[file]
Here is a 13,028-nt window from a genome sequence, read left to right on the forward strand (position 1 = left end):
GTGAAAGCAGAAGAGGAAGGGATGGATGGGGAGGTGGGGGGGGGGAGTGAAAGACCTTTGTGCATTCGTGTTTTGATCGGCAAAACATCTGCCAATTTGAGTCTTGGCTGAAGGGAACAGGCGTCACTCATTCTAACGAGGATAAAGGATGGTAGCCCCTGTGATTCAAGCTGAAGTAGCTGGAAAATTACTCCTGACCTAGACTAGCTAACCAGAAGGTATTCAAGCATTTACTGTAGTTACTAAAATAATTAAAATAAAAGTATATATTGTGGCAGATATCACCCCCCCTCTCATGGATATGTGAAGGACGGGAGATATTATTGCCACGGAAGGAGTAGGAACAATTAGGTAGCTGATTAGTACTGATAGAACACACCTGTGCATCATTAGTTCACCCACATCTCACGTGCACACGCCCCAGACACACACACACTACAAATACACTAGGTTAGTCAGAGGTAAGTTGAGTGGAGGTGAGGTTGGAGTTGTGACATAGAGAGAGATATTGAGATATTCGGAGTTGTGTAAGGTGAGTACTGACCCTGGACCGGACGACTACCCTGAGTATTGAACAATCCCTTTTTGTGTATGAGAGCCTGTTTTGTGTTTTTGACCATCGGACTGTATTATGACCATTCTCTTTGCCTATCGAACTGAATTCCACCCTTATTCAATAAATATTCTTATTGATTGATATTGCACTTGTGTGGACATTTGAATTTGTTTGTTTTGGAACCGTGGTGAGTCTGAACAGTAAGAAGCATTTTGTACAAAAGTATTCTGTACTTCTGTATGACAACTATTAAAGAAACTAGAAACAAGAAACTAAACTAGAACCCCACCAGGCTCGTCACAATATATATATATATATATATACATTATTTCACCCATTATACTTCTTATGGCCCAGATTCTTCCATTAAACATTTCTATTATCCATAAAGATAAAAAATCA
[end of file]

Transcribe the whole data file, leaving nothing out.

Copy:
Here is a 13,028-nt window from a genome sequence, read left to right on the forward strand (position 1 = left end):
GTGAAAGCAGAAGAGGAAGGGATGGATGGGGAGGTGGGGGGGGGGAGTGAAAGACCTTTGTGCATTCGTGTTTTGATCGGCAAAACATCTGCCAATTTGAGTCTTGGCTGAAGGGAACAGGCGTCACTCATTCTAACGAGGATAAAGGATGGTAGCCCCTGTGATTCAAGCTGAAGTAGCTGGAAAATTACTCCTGACCTAGACTAGCTAACCAGAAGGTATTCAAGCATTTACTGTAGTTACTAAAATAATTAAAATAAAAGTATATATTGTGGCAGATATCACCCCCCCTCTCATGGATATGTGAAGGACGGGAGATATTATTGCCACGGAAGGAGTAGGAACAATTAGGTAGCTGATTAGTACTGATAGAACACACCTGTGCATCATTAGTTCACCCACATCTCACGTGCACACGCCCCAGACACACACACACTACAAATACACTAGGTTAGTCAGAGGTAAGTTGAGTGGAGGTGAGGTTGGAGTTGTGACATAGAGAGAGATATTGAGATATTCGGAGTTGTGTAAGGTGAGTACTGACCCTGGACCGGACGACTACCCTGAGTATTGAACAATCCCTTTTTGTGTATGAGAGCCTGTTTTGTGTTTTTGACCATCGGACTGTATTATGACCATTCTCTTTGCCTATCGAACTGAATTCCACCCTTATTCAATAAATATTCTTATTGATTGATATTGCACTTGTGTGGACATTTGAATTTGTTTGTTTTGGAACCGTGGTGAGTCTGAACAGTAAGAAGCATTTTGTACAAAAGTATTCTGTACTTCTGTATGACAACTATTAAAGAAACTAGAAACAAGAAACTAAACTAGAACCCCACCAGGCTCGTCACAATATATATATATATATATATACATTATTTCACCCATTATACTTCTTATGGCCCAGATTCTTCCATTAAACATTTCTATTATCCATAAAGATAAAAAATCA